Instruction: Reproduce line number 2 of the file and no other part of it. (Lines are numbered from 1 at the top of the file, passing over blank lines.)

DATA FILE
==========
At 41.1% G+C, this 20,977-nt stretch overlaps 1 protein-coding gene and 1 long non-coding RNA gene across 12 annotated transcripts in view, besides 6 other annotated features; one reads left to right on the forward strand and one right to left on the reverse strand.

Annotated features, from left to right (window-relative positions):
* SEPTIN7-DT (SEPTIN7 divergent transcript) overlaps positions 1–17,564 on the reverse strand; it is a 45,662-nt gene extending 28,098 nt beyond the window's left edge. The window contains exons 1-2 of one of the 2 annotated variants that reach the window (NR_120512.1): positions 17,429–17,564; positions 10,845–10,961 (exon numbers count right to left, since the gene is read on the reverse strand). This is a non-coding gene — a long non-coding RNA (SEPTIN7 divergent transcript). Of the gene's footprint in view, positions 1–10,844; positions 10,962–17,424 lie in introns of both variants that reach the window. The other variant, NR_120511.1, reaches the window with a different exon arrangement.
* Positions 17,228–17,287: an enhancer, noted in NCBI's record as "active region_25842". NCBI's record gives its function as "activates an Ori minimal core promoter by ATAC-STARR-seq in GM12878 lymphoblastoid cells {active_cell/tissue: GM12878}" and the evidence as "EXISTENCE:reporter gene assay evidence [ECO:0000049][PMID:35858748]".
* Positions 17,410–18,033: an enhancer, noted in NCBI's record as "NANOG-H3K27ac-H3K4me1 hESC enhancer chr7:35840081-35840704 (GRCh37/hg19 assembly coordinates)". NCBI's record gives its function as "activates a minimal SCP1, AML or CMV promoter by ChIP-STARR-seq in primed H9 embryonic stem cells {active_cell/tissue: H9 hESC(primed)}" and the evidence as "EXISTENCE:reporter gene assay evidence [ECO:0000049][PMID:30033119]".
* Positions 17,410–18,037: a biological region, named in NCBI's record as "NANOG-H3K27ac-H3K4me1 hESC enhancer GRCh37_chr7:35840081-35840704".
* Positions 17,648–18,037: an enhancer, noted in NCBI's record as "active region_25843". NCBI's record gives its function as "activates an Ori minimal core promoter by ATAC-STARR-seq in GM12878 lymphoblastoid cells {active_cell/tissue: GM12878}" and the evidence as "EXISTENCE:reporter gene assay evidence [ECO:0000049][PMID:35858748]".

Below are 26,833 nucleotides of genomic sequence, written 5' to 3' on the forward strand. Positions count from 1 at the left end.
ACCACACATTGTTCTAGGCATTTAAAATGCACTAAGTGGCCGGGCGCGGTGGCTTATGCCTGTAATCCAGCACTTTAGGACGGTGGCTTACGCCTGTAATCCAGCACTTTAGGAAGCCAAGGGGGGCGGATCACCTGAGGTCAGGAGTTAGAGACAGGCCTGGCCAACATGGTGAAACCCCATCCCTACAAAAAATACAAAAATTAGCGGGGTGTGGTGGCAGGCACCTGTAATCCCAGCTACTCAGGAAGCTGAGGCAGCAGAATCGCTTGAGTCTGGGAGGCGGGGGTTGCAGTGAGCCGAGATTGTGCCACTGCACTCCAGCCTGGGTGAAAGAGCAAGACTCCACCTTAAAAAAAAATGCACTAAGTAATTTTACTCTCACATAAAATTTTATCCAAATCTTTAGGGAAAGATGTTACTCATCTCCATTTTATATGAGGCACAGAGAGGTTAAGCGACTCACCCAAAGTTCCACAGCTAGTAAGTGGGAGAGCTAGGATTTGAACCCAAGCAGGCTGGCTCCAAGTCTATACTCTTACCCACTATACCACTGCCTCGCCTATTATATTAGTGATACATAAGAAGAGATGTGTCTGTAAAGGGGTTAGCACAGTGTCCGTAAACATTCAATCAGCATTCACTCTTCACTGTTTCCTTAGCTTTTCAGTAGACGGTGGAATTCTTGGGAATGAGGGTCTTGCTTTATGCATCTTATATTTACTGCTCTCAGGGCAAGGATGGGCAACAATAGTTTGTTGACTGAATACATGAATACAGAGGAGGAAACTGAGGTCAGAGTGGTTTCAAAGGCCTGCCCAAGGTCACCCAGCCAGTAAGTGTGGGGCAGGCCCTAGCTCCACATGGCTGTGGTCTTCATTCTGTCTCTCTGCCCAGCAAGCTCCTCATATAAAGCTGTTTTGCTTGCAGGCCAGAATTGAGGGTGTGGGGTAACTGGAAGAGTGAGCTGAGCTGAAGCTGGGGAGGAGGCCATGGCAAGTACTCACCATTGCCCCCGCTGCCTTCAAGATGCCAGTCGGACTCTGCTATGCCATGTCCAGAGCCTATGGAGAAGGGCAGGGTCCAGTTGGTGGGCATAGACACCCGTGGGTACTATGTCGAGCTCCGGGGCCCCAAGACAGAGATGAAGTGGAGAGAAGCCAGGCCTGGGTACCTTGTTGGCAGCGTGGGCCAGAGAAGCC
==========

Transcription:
Annotated features, from left to right (window-relative positions):